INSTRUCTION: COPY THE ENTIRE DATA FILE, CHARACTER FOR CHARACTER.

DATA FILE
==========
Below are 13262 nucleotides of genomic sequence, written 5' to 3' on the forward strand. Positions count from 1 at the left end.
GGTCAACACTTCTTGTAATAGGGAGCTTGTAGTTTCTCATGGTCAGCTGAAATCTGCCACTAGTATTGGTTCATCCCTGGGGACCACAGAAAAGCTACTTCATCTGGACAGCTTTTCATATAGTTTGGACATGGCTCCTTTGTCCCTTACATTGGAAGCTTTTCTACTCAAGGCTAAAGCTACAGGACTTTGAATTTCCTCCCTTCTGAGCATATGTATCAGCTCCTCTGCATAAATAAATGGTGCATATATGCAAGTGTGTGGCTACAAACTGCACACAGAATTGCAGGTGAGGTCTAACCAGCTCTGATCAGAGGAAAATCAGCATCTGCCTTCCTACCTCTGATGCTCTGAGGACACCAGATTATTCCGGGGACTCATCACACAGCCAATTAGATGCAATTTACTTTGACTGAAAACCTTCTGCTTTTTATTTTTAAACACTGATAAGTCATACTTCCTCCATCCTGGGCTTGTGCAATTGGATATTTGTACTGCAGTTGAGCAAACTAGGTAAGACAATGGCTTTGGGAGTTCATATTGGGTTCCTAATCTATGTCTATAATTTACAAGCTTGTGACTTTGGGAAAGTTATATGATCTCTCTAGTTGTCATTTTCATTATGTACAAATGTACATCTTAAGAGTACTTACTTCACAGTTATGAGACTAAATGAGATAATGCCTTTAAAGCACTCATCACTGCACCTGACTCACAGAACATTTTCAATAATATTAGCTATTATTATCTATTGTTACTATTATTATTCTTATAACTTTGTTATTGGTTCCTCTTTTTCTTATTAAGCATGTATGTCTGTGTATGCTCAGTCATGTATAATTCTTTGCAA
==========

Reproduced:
Below are 13262 nucleotides of genomic sequence, written 5' to 3' on the forward strand. Positions count from 1 at the left end.
GGTCAACACTTCTTGTAATAGGGAGCTTGTAGTTTCTCATGGTCAGCTGAAATCTGCCACTAGTATTGGTTCATCCCTGGGGACCACAGAAAAGCTACTTCATCTGGACAGCTTTTCATATAGTTTGGACATGGCTCCTTTGTCCCTTACATTGGAAGCTTTTCTACTCAAGGCTAAAGCTACAGGACTTTGAATTTCCTCCCTTCTGAGCATATGTATCAGCTCCTCTGCATAAATAAATGGTGCATATATGCAAGTGTGTGGCTACAAACTGCACACAGAATTGCAGGTGAGGTCTAACCAGCTCTGATCAGAGGAAAATCAGCATCTGCCTTCCTACCTCTGATGCTCTGAGGACACCAGATTATTCCGGGGACTCATCACACAGCCAATTAGATGCAATTTACTTTGACTGAAAACCTTCTGCTTTTTATTTTTAAACACTGATAAGTCATACTTCCTCCATCCTGGGCTTGTGCAATTGGATATTTGTACTGCAGTTGAGCAAACTAGGTAAGACAATGGCTTTGGGAGTTCATATTGGGTTCCTAATCTATGTCTATAATTTACAAGCTTGTGACTTTGGGAAAGTTATATGATCTCTCTAGTTGTCATTTTCATTATGTACAAATGTACATCTTAAGAGTACTTACTTCACAGTTATGAGACTAAATGAGATAATGCCTTTAAAGCACTCATCACTGCACCTGACTCACAGAACATTTTCAATAATATTAGCTATTATTATCTATTGTTACTATTATTATTCTTATAACTTTGTTATTGGTTCCTCTTTTTCTTATTAAGCATGTATGTCTGTGTATGCTCAGTCATGTATAATTCTTTGCAA